This perspective is best when you view each aspect as a layer, the further distance away from the client the less they have an influence on that individual. In terms of a child the first layer of influence would be the family. This influence includes the interactions of parents, child care situation, the presence or absence of a parent(s), or the age of their sibling(s). These influences determine a child’s thought process and problem solving ability from the start. If these influences are negative then the outcome as the child grows into adulthood could become negative. A middle layer of influences in terms of a child are those represented by neighborhood, social organizations, and faith based organizations in which they are involved with. The secondary environment of a child can influence a lot with the child. If a child lives in a drug, gang, and crime infested neighborhood this influence can lead a child into the same choices as a young adult.
They can be led through pressures into a gang or tempted with drugs because that is the environmental influence they are seeing every day. They may begin to think it is the norm and although a secondary influence a lot of times when a child’s primary influence is absent they can turn to their secondary influence. The global layer is less influential in terms a child. These factors are those such as international, regional, or global changes. Although in certain circumstances these can lead to influences they are less than that of the family and social interaction layers. As you have read problems can be viewed in many different perspectives, the range of problems can be those occurring during the stages of their development; problems from situations such as car accidents, violent crimes, or natural disasters; a hierarchy of needs; societal changes and environmental influences.
The ranges of problems are vast and unique to each individual’s situation or background. It is imperative for the human service professional to understand the client and how each element has affected or influenced that problem or problems of living. In doing so the helper must be proficient in the helping skills and how specific skills are able to meet the needs of that client. Specific helping skill that is essential for the helper and client is communication. In order for the helping process to be effective the helper must demonstrate excellent communication, it is the foundation for all interpersonal relationships. As a human service professional if there is an inability to understand just what the client’s problem is or their concerns the helping relationship will fail. There are verbal and nonverbal messages that can exchanged in effective communication. Verbal messages are those spoken words such as “hello” where nonverbal messages are a person’s body language such as eye contact, body posture, or tone of voice. These messages can be viewed in many different cultural context and thus being important for the helper to know the cultural background of their client.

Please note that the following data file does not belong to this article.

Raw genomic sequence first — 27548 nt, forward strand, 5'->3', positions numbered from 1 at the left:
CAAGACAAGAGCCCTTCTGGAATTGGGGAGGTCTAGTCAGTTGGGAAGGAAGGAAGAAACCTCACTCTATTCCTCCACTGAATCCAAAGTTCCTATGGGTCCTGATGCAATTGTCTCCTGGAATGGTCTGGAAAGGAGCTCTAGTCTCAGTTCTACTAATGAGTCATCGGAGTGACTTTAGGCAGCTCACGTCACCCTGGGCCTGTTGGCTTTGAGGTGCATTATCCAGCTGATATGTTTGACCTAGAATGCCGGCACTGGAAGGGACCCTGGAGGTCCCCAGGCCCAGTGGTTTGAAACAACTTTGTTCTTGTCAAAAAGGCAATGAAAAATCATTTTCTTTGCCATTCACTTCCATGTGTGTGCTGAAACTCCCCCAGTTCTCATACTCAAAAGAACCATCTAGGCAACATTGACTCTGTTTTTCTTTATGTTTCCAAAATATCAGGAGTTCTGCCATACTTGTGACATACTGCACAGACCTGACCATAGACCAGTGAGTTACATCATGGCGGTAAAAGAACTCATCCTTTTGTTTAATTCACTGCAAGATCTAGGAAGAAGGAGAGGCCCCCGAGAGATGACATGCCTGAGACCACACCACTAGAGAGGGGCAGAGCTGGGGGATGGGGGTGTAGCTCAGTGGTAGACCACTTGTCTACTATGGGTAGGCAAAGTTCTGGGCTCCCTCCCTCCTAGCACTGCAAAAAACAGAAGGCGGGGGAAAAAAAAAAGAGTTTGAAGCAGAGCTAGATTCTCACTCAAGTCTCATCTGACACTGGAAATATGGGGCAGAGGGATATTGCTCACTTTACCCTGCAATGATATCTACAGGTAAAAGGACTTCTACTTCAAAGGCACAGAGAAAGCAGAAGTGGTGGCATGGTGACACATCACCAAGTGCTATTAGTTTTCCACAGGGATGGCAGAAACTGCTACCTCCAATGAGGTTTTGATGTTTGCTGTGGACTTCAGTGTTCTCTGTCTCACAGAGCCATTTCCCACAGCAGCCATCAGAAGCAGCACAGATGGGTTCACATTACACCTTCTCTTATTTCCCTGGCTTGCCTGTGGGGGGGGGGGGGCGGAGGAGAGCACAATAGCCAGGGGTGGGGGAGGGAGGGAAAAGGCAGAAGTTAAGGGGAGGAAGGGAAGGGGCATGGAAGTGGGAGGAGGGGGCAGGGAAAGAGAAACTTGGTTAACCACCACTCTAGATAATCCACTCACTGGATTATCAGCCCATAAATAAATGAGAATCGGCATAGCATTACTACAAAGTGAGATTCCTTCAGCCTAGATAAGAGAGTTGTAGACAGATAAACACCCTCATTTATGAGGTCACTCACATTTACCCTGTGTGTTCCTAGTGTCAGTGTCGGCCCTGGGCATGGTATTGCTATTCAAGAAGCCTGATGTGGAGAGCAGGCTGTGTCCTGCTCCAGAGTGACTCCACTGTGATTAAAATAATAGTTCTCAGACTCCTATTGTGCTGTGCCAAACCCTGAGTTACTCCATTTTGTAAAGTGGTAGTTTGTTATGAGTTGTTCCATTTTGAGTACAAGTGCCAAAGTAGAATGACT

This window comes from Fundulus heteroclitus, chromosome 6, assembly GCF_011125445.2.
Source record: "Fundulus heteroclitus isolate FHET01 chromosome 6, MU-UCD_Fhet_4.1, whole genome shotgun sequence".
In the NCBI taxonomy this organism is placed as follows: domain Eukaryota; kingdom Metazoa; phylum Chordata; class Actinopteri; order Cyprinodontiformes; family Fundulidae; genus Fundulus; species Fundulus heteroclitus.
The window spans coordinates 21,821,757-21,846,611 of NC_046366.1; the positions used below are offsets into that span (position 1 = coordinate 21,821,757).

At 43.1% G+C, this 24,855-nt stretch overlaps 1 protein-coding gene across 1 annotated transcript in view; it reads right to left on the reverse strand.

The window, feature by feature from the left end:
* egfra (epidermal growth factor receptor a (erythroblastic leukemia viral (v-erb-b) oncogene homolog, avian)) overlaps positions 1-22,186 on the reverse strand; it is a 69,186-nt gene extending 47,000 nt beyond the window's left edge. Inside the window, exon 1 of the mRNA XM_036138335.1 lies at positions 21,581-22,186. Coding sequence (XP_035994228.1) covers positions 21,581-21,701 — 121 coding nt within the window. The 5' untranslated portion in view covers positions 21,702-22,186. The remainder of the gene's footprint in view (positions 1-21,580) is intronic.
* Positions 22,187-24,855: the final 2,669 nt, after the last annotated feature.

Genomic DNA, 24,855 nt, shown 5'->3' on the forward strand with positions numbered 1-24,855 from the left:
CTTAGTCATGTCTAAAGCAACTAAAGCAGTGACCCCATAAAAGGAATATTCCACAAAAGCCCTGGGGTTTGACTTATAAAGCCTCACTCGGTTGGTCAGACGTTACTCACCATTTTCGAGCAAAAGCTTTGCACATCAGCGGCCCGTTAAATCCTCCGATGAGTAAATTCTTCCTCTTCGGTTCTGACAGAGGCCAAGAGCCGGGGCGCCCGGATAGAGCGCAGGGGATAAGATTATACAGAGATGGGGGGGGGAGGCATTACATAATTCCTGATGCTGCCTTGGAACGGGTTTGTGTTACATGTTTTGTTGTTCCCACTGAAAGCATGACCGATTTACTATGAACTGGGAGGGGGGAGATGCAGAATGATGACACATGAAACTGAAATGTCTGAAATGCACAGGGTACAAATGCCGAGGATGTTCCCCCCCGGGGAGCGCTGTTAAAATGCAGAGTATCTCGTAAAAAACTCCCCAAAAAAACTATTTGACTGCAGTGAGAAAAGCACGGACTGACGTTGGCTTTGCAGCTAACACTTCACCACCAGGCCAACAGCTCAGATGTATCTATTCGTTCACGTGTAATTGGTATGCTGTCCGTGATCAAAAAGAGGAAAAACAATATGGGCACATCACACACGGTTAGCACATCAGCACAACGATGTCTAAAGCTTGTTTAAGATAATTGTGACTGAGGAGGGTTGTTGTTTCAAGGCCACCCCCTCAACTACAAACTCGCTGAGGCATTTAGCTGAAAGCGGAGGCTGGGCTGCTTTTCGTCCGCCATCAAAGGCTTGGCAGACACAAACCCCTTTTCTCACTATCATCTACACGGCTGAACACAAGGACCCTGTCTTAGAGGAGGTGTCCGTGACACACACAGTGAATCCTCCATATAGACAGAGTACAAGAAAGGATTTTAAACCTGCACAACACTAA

If a client receives negative verbal or nonverbal messages the process will turn immediately negatively and cause the client to mistrust the helper or worse yet not return for help. In understanding the client’s background and situation the helper can determine how to effectively communicate through verbal and nonverbal methods. Each client may differ so it is important to know all aspects of the client’s situation prior to or within the first visit in my opinion. In conclusion, clients become part of the human service delivery system because a range of problems that have affected their ability to live a better life. In most cases, the client does not have just one problem but several. It is important for the client that the helper be able to identify and put into action a resolution and they complete this by communicative skills, listening skills, and problem solving skills. Without the effectiveness of the helper, the client will not meet even the basic of needs that you or I may take for granted.
Woodside, M. & McClam, T. (2011). An Introduction to Human Services. (7th Ed.) Belmont, CA: Brooks / Cole Publishers